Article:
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"I am so freaking tired, and I don't even have a baby as an excuse."

The other day, my five-year-old was furious at me for something.

“I’m going to send you to your room!” he yelled. “You’re going to have to stay there, all by yourself, for four hours, and you can’t come out!”

If only he had followed through with the punishment.

I am tired. So freaking tired. I can’t remember the last time I got eight hours’ sleep. Certainly not eight hours in a row.

I once read somewhere that for every hour short of eight hours’ sleep you get, you lose a point off your IQ. Apparently it accumulates, night after night. I’m surprised I can even spell IQ anymore.

Do you know what it feels like to wake up in the morning, refreshed and relaxed, ready to bounce out of bed and face whatever the day holds? My kids do. Ask them. Me, no idea.

I don’t even have a newborn as an excuse. So why am I so tired?

Kids can disrupt your sleep, well beyond babyhood. They may be capable of sleeping through the night, but that doesn’t mean they will. My kids may get up at 2am to tell me something vitally important about their nose being full of snot or the sky being dark. They may get up at 3am so they can stagger around and find a pile of toys to vomit on. They will definitely get up at 5.30am so they can come into my bed and spend an hour or two “snuggling” with me, stretching out so that I’m clinging to the edge of the bed, with no hope of falling back to sleep.

"Mum, Mum, my nose is full of snot!" Photo via iStock

Kids are physically exhausting. They race around dangerously close to roads, beg you to play tag with them and climb on top of playhouses they can't climb down from. They need to be chauffeured to birthday parties and playgrounds and gymnastics classes. My daughter finds that travelling in a warm car makes her irresistibly sleepy. Me too. I glance at her peacefully snoozing in my rear-view mirror and sigh with envy.

Kids are mentally exhausting. My son interrogates me with an endless stream of questions. "How far is to the moon?" "Which of your friends do you like the least?" "What are sexual references?" Um...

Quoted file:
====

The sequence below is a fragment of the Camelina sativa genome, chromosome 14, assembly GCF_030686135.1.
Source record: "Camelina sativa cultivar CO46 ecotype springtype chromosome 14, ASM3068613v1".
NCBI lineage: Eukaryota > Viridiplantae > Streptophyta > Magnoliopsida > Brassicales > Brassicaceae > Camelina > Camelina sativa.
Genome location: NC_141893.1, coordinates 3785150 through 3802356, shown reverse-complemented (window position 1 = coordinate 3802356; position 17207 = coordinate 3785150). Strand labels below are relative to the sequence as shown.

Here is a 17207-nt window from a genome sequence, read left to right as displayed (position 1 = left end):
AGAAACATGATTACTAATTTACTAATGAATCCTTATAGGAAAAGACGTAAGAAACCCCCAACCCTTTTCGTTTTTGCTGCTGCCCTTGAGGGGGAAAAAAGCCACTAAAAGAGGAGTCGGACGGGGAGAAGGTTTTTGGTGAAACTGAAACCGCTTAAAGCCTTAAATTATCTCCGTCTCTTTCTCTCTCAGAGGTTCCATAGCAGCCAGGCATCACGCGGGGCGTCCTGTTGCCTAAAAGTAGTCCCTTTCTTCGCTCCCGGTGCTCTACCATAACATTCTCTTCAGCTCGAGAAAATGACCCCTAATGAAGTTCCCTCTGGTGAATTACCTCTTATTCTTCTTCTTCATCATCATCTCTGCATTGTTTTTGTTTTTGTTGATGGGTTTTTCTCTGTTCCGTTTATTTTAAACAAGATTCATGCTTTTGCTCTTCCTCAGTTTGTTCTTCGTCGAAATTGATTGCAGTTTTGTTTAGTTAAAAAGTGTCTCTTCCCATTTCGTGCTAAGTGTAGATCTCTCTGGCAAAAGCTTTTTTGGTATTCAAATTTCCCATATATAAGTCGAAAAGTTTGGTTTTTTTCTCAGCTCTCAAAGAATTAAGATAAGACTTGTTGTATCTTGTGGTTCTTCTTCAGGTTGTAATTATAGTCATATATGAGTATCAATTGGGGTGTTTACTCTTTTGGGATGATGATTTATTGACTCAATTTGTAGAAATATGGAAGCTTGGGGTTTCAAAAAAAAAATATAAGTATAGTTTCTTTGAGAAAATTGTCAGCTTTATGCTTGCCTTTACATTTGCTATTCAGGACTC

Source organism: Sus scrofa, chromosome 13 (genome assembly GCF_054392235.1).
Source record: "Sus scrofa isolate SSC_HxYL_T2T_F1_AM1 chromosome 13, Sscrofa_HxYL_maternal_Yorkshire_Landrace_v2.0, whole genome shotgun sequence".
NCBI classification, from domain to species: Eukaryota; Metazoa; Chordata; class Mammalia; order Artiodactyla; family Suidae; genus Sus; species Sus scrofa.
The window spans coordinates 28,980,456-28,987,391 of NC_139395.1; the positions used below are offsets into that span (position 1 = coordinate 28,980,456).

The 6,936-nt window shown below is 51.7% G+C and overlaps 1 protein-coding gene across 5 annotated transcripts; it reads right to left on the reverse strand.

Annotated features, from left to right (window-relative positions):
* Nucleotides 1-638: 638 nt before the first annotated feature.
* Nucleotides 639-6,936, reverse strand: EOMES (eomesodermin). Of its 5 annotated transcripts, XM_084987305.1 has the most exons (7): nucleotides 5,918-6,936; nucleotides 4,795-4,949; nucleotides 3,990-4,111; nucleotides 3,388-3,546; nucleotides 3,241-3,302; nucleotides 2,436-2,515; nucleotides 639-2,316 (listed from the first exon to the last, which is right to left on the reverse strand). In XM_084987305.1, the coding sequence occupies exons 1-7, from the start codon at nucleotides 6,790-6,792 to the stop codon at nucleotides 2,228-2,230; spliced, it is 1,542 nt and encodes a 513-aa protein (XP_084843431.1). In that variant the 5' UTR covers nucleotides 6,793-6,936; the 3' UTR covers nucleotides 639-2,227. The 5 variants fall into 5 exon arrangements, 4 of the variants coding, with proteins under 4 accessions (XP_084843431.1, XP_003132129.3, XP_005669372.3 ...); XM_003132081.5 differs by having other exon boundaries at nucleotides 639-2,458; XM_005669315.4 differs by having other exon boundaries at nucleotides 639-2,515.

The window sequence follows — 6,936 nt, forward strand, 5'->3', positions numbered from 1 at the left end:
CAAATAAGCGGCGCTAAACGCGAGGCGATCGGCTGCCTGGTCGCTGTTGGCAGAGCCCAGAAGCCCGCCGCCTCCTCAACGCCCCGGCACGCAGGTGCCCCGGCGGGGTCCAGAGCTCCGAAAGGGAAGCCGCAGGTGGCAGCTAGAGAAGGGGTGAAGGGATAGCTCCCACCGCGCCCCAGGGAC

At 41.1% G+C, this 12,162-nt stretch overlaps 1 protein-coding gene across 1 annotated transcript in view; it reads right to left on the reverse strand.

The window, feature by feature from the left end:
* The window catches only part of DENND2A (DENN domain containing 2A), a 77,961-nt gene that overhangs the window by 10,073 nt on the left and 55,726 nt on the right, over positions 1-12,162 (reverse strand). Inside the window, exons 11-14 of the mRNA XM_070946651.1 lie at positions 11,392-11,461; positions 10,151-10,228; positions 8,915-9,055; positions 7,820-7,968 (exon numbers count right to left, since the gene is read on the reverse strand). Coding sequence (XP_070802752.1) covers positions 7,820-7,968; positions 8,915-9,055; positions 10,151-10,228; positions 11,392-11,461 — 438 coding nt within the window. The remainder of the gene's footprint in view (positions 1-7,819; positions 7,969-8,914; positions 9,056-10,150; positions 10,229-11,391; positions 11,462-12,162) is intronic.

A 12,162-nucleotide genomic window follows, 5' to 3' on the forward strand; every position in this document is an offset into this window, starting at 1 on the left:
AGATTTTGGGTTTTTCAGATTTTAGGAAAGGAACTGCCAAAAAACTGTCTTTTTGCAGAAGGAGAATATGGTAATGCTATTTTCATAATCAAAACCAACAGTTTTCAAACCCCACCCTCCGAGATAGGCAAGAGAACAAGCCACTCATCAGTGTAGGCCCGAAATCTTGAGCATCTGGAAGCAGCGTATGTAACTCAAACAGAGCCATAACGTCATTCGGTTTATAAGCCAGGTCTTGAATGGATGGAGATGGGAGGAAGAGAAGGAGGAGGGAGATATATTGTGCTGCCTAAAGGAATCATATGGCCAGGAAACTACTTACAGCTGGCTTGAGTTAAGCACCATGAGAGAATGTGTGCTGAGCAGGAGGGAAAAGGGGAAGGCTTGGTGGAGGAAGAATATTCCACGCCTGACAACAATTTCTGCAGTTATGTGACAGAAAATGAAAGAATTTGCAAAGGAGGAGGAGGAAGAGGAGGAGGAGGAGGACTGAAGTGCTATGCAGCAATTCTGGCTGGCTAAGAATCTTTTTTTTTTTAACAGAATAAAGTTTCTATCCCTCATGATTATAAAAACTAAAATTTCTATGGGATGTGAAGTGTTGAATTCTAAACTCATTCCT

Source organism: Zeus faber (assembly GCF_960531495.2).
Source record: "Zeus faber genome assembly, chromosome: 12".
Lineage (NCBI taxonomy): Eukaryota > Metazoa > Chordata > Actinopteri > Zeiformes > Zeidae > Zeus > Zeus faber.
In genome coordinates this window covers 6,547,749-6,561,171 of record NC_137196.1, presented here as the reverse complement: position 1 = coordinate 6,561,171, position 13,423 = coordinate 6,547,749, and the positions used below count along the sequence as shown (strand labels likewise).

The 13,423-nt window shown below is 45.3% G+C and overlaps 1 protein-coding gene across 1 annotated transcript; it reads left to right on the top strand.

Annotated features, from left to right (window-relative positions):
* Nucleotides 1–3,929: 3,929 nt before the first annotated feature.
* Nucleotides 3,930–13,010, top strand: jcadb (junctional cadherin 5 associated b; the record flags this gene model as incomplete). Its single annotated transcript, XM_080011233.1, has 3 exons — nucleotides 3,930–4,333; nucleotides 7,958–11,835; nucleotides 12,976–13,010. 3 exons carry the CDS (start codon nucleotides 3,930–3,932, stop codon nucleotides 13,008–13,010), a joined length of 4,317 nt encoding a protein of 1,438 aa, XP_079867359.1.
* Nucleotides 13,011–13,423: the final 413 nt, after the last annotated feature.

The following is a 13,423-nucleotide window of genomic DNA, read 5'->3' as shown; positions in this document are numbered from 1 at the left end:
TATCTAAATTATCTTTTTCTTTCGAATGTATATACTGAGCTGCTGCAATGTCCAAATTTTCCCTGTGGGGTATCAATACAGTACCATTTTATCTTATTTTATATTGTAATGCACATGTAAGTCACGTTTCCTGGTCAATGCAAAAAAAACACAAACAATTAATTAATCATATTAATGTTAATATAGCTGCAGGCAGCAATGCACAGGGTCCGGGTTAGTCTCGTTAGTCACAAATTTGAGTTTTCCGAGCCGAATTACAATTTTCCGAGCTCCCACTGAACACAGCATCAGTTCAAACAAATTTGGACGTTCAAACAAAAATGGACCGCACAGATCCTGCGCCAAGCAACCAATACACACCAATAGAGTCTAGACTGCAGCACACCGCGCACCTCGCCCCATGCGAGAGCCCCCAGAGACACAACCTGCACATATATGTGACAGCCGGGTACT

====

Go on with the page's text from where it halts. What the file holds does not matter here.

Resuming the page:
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I'm working harder than ever. I know I'm lucky to be able to work from home, so I feel like I have to prove I can do my job at least as well as anyone else. After my kids have gone to bed each night, I sit down at the computer and do another couple of hours' work.

I am so tired that when I get up in the morning and realise I've run out of coffee, I can feel tears pricking my eyes. Why is life so unfair? I stare at a loaf of rye bread and realise I don't have the energy to slice it. Slicing bread is just too hard.

I'm convinced that sleep deprivation has ruined my short-term memory. I had to get a new PIN for my credit card because not only did I forget the number, I forgot where I'd written it down. I think I actually did that twice. Or maybe more.

I can never seem to remember who's dead and who's not. A friend posted something on Facebook the other day about Joe Cocker's death and I felt momentarily sad... just as sad as I'd felt a year earlier when I first heard he died.

Wakey, wakey! Rise and shine! Or not. Photo via iStock

I know I'm not the only sleep-deprived mother out there. I know there are plenty of other mums combining work and kids and everything else in life, finding extra hours in the day by taking them out of the night... having it all, except a decent sleep.

I'm not complaining. I love that I can work and still spend time with my kids. I love that my kids still want to play with me and snuggle in my bed.

I just want to know it gets a bit easier. I want to know that kids start enjoying their sleep-ins, too. I want to know that I won't always feel this tired.

Oh yeah, and I want to be sent to my room. Please.

Do you feel like you get enough sleep?

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